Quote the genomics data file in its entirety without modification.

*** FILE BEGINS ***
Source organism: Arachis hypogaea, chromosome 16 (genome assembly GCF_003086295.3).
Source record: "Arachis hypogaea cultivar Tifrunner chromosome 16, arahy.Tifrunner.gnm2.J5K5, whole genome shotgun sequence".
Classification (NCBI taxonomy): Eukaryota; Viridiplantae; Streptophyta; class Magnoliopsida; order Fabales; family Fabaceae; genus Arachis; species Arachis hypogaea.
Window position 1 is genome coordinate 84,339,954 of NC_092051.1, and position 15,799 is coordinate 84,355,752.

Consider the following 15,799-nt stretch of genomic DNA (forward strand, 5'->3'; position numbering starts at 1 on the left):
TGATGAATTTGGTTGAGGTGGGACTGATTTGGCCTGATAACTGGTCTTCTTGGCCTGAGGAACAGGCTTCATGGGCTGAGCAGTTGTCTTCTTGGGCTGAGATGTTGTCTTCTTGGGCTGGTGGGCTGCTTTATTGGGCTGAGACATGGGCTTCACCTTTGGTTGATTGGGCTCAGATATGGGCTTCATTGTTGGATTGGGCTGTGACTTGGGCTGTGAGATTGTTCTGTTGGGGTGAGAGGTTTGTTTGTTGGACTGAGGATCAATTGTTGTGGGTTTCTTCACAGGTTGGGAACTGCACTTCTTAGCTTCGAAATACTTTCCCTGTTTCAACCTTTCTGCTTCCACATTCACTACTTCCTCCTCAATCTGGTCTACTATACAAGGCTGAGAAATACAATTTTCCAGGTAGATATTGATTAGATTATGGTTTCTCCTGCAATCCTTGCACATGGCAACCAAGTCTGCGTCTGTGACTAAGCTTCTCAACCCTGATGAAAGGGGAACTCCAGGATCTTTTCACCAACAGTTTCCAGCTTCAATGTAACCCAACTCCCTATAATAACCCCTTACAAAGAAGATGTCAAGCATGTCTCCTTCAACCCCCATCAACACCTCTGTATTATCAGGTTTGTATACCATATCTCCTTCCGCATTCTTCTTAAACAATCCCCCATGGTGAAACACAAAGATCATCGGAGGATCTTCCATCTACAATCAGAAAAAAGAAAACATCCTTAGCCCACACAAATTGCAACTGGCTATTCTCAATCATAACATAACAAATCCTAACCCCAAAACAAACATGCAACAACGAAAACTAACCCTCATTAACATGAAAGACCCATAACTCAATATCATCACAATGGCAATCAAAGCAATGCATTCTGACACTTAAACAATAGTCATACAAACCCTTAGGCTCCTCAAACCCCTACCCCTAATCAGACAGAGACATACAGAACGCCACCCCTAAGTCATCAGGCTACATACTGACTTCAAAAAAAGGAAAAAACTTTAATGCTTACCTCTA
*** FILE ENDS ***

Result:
Source organism: Arachis hypogaea, chromosome 16 (genome assembly GCF_003086295.3).
Source record: "Arachis hypogaea cultivar Tifrunner chromosome 16, arahy.Tifrunner.gnm2.J5K5, whole genome shotgun sequence".
Classification (NCBI taxonomy): Eukaryota; Viridiplantae; Streptophyta; class Magnoliopsida; order Fabales; family Fabaceae; genus Arachis; species Arachis hypogaea.
Window position 1 is genome coordinate 84,339,954 of NC_092051.1, and position 15,799 is coordinate 84,355,752.

Consider the following 15,799-nt stretch of genomic DNA (forward strand, 5'->3'; position numbering starts at 1 on the left):
TGATGAATTTGGTTGAGGTGGGACTGATTTGGCCTGATAACTGGTCTTCTTGGCCTGAGGAACAGGCTTCATGGGCTGAGCAGTTGTCTTCTTGGGCTGAGATGTTGTCTTCTTGGGCTGGTGGGCTGCTTTATTGGGCTGAGACATGGGCTTCACCTTTGGTTGATTGGGCTCAGATATGGGCTTCATTGTTGGATTGGGCTGTGACTTGGGCTGTGAGATTGTTCTGTTGGGGTGAGAGGTTTGTTTGTTGGACTGAGGATCAATTGTTGTGGGTTTCTTCACAGGTTGGGAACTGCACTTCTTAGCTTCGAAATACTTTCCCTGTTTCAACCTTTCTGCTTCCACATTCACTACTTCCTCCTCAATCTGGTCTACTATACAAGGCTGAGAAATACAATTTTCCAGGTAGATATTGATTAGATTATGGTTTCTCCTGCAATCCTTGCACATGGCAACCAAGTCTGCGTCTGTGACTAAGCTTCTCAACCCTGATGAAAGGGGAACTCCAGGATCTTTTCACCAACAGTTTCCAGCTTCAATGTAACCCAACTCCCTATAATAACCCCTTACAAAGAAGATGTCAAGCATGTCTCCTTCAACCCCCATCAACACCTCTGTATTATCAGGTTTGTATACCATATCTCCTTCCGCATTCTTCTTAAACAATCCCCCATGGTGAAACACAAAGATCATCGGAGGATCTTCCATCTACAATCAGAAAAAAGAAAACATCCTTAGCCCACACAAATTGCAACTGGCTATTCTCAATCATAACATAACAAATCCTAACCCCAAAACAAACATGCAACAACGAAAACTAACCCTCATTAACATGAAAGACCCATAACTCAATATCATCACAATGGCAATCAAAGCAATGCATTCTGACACTTAAACAATAGTCATACAAACCCTTAGGCTCCTCAAACCCCTACCCCTAATCAGACAGAGACATACAGAACGCCACCCCTAAGTCATCAGGCTACATACTGACTTCAAAAAAAGGAAAAAACTTTAATGCTTACCTCTA